It is great to see so many of you here this evening for this special occasion.
A colleague recently recommended an autobiography to me, detailing the career of a former sports presenter Des Lynam.
While I doubt that I will be reading it anytime soon, the title stuck with me.
‘I should have been at work’.
Here was a person so absorbed in his career that the long hours, the pressure of live television, the niggling doubts and fears he felt were consumed by the sheer enjoyment of doing the job he loved.
That aspiration resonates with the key missions of this centre.
With rapid social changes and advances in technology, the future of work is not as clear as it used to be. There is a lot of uncertainty in many workplaces in the post-pandemic world
I congratulate Ying Zhou for her outstanding research in the areas of ob quality, occupation, and employee well-being.
Her research has contributed significantly to the fabulous result of REF of the Surrey business school.
Her vision and collaborations both at Surrey and internationally has led to the establishment of this centre of excellence, aiming to enhance performance and well-being for all employees by using cutting-edge research to help workplaces evolve and adapt to future challenges.
On the way here from my office I did a quick calculation.
I thought about how many hours I have spent at work in the last week and from that worked out what percentage of my life I’ve spent at work.
I suggest you try the same a little later! But don’t worry I will not collect the data at end of this event😊
I then asked myself this question and I encourage you to do the same.
For how much of that time (honestly) have I felt productive and fulfilled – and when I haven’t been, how has that impacted my life?
In a rapidly-changing world, reflection and self-analysis have never been so vital.
One of the joys of work is that we never stop learning.
Another joy is that each experience – positive or negative – is valuable.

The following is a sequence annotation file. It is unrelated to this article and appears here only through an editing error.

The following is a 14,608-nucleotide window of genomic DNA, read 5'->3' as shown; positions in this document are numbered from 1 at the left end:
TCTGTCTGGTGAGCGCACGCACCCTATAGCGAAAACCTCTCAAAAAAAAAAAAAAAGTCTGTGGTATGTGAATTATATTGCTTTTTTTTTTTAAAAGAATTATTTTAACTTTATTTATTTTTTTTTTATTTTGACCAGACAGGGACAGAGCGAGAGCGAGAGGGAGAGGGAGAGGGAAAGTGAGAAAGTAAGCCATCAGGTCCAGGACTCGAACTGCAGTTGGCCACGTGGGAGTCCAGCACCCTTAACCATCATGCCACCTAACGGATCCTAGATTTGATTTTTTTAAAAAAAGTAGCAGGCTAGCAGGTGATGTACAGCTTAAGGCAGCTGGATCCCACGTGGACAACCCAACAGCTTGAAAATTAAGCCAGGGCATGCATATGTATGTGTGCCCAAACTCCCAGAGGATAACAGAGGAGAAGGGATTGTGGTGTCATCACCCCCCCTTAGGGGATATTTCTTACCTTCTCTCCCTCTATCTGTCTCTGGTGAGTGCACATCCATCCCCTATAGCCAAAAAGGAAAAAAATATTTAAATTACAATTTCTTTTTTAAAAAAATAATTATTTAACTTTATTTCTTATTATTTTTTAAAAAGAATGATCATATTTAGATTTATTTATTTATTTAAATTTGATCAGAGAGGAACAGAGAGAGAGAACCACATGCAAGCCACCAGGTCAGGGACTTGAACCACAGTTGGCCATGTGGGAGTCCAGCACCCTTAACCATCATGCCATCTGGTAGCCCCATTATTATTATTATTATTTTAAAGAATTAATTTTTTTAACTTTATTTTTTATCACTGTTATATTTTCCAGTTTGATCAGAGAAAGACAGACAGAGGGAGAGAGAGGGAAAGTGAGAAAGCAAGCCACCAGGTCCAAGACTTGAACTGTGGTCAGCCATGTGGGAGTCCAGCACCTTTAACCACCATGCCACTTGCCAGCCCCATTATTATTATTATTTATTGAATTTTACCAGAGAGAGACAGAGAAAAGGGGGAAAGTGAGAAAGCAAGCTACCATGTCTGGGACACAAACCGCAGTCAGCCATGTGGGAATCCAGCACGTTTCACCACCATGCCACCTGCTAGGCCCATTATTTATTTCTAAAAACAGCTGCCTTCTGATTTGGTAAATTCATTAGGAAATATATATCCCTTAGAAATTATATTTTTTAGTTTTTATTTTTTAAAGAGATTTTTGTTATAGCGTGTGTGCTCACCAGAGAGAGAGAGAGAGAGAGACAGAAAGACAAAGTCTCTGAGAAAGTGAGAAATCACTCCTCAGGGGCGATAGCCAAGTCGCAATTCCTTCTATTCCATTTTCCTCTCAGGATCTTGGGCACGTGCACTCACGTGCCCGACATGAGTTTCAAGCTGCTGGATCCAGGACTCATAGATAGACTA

I was asked recently about my first job and how it put me on track to where I am today.
I remember it with fondness.
At the age of eight I project-managed the construction of a three-bed family home in my village while my father was sick. We needed volunteer labourers so I knocked on people’s doors and organised their roster once they’d agreed to help, swayed by the promise of my mother’s home-cooked meals.
The work was complete in six weeks. Not only did I get my father’s praises; the experience also instilled in me the early sparks for leadership, and what you can achieve by working with people passionately.
Sadly, we know this sense of fulfilment is not felt by everyone.
Mental Health Awareness Week earlier this month reminded that around one in seven people in the UK experience mental health problems in the workplace.
The contributory factors to this are many.
But we spend so many of our waking hours at work – and maybe some of our dreaming hours too – that we owe it to each other to create environments where people can live productive, happy and fulfilling lives.
This centre’s mission aligns with our university ambition to create the conditions for success so that everyone can thrive and feel valued.
Here at Surrey, we are also excited about how AI will help us address some of the challenges of our time such as inequality, sustainability and food security.
But we also recognise that people are anxious that AI will replace their jobs or exacerbate inequality or biases. That is precisely why we established ‘The Institute for People-Centred AI’, to put people at the hearts of AI development.
I am optimistic that technology will free people up within organisational structures to do more creative, interesting and valuable work.
I also envision a future where diversity, fairness and wellbeing are prized within an increasingly diverse workforce and everyone has the opportunity to succeed regardless of age, ethnicity or gender.
The pandemic has already drastically changed the way people work.
How do you manage performance of a team that is working both in-person and remotely? How do you reduce social isolation?
The answers to these questions are fundamental to understanding how work and conditions of employment will look in the future.
That is where Surrey comes in.
We are immensely proud of our record of preparing our graduates for the workplace and we will continue to build on that.
At the same time, we will use our research expertise to anticipate and understand the future challenges of the workplace.
In so doing, we can help build a fairer and more productive society.
I am sure you will find tonight’s four speakers illuminating and thought-provoking.
Again, I would like to thank Ying and everyone involved in organising tonight’s event.